I’m surprised to find the summit register notebook sitting on out in the open with the protective box closed and latched beside it. I guess someone just forgot to put it back? I spend a few minutes flipping through the pages, finding a few names I recognize, before signing it myself. I wish I could see the landscape around the mountain (surely the views from such an exposed peak are excellent!) but I can’t help but admire the minimalist scene with the summit ridge fading into the mist.
After relaxing for a few minutes, I scramble back across the exposed ridge and descend the way I came up. Clouds continue to drift across the mountain, sometimes clearing enough that I can see to the foot of the chute. When I reach the base of Temple Crag, I pause to eat a snack and hopefully catch a glimpse of the plateau below Temple Crag and Mount Gayley. My plan is to walk across the plateau, climb Gayley, and then descend a more direct route back to Elinore Lake. By a stroke of good luck the clouds clear for a few minutes and I get a look at the route!
I set off across the plateau, enjoying easy, flat walking for the first time today. I’m savoring the quiet, gloomy atmosphere when I notice a thick cloud billowing up from the valley below. A few moments later, rain begins to fall. At first it’s just a light drizzle but the intensity quickly increases and I hurry to pull on my rain coat before I get too wet. Then the moment I’ve been dreading all morning: thunder reverberates through the mountains.
There’s nothing to do but turn around. I can’t see more than 20 feet in any direction and haven’t noticed any good spots to shelter from a storm, so I retrace my footsteps as closely as I can. Within a few minutes my pants and shoes are soaked but my upper body stays dry underneath the rain coat. The coat also protects me from a few fierce spats of hail.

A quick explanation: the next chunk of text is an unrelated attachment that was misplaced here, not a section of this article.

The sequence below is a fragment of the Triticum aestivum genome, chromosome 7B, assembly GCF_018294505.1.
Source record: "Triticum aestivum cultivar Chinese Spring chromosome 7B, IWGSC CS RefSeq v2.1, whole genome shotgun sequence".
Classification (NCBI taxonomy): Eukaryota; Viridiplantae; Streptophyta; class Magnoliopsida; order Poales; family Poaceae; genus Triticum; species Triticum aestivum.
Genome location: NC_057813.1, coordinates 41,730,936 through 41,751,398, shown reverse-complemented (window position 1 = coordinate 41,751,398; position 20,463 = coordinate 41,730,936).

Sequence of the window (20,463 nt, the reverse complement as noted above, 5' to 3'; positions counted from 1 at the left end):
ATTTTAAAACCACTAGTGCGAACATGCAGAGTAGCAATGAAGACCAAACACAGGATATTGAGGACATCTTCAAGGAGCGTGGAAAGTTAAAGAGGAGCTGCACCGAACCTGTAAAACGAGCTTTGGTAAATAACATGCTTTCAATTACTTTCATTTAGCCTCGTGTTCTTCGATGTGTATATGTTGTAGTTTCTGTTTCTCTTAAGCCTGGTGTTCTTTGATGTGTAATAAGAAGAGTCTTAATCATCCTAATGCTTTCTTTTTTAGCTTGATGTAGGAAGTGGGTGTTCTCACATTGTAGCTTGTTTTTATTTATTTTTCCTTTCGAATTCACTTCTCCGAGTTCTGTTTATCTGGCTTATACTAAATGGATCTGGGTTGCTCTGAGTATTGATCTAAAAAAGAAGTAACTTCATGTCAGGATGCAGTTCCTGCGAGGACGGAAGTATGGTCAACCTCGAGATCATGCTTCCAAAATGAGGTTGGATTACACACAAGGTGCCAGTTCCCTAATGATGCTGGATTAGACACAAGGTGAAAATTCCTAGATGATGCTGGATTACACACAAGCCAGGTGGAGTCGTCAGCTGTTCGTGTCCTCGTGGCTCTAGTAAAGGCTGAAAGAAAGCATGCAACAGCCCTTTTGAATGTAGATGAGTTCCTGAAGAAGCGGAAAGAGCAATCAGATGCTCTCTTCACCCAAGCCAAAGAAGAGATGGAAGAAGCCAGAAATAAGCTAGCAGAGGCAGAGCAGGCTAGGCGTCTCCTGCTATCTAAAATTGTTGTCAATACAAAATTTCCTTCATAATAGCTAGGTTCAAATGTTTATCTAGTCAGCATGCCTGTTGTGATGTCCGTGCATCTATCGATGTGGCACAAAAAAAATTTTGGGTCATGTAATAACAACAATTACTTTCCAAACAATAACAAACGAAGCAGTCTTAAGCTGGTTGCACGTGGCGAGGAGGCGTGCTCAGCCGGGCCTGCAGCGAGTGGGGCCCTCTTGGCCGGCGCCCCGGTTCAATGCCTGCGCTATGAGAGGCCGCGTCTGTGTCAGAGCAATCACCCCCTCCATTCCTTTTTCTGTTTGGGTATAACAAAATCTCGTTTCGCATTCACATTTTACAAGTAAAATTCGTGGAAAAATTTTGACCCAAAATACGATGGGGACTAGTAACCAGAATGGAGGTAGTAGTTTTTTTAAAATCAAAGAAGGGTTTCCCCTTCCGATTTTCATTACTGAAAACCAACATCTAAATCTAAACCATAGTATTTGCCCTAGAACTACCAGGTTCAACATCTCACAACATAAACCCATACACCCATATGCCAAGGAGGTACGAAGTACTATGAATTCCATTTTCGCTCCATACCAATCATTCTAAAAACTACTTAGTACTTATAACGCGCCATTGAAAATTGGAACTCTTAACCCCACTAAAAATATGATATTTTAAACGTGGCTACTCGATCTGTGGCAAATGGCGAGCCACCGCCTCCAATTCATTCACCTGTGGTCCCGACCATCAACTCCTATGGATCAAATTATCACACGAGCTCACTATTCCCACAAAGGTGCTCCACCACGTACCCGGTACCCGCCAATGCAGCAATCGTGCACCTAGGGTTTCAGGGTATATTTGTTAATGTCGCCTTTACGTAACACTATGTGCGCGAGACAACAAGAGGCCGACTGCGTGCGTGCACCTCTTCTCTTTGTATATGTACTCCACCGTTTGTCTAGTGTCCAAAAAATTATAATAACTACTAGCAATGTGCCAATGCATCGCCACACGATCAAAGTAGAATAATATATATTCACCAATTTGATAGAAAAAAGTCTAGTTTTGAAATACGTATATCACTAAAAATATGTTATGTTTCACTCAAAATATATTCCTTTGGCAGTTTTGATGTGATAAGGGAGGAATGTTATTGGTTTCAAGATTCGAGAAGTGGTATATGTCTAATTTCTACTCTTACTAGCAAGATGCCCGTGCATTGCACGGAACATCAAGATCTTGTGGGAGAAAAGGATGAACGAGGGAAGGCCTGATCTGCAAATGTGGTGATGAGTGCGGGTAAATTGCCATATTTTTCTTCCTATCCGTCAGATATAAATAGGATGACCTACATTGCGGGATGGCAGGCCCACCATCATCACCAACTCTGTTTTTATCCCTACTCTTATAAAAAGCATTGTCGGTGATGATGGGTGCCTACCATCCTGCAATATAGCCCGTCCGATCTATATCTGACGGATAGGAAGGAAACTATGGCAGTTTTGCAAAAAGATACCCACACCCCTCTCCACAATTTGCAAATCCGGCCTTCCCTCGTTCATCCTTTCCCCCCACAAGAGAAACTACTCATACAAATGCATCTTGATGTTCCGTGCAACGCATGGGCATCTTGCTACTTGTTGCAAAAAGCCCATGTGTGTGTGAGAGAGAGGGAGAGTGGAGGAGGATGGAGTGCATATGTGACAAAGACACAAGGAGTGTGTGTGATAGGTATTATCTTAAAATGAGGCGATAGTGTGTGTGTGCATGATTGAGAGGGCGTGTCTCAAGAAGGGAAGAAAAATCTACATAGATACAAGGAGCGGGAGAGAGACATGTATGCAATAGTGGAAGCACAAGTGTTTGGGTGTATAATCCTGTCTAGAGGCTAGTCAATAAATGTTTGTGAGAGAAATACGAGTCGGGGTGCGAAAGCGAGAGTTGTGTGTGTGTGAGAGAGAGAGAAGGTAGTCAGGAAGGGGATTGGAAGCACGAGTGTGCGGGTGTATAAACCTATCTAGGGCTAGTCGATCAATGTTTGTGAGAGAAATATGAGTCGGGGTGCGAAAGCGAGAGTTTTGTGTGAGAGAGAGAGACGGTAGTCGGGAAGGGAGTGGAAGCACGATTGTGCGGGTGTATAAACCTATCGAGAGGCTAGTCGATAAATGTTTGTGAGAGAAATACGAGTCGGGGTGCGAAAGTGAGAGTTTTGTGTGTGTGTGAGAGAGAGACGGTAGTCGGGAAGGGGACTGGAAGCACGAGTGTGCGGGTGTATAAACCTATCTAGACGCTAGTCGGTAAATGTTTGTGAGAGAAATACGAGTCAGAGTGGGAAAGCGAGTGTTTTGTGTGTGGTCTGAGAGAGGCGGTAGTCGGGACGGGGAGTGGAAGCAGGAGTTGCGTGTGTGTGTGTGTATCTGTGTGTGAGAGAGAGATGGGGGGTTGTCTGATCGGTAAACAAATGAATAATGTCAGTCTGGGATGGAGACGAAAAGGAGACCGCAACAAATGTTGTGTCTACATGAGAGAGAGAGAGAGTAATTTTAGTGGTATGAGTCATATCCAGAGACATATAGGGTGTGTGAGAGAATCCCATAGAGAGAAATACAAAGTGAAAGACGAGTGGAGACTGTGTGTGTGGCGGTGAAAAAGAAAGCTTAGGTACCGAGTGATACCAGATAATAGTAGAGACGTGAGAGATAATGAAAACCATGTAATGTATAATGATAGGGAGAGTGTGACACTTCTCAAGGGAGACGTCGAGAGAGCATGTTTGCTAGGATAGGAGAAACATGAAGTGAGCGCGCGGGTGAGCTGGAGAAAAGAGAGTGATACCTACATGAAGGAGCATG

Descending talus blocks in the rain proves to be more straightforward than I would have thought given the amount of water falling from the sky. Thank the gods for rough Sierra granite! Still, I do slip a few times on the way down, leaving a couple bruises on my hip and leg. The rain continues for about an hour and I count 24 distinct thunderclaps. At the height of the storm they occur once every few minutes but grow less and less frequent. They skies eventually begin to brighten, the rain turns into a drizzle, and then even the drizzle fades away.
By the time I reach the outlet of Elinore Lake, I spot the sun shining through a thin layer of clouds. The clouds have also receded from the mountains and I can see the tips of the Palisades for the first time today. Maybe it’s done raining? With plenty of daylight left, I decide to give Mount Gayley another attempt. Sure, I’ve descended 1300 feet during the storm, but I can make that back up in an hour or so.
Rather than returning to Elinore Lake, I turn west and scramble up a series of granite ramps and ledges. Partway up the ridge I stop for a few minutes to eat lunch and give my feet some time to breath. I peel off my shoes and socks, wring the water out of them and lay them out in the meager sunshine. Needless to say, they don’t dry much during the 15 minutes it takes me to eat lunch so they’re still plenty soggy when I pull them back on.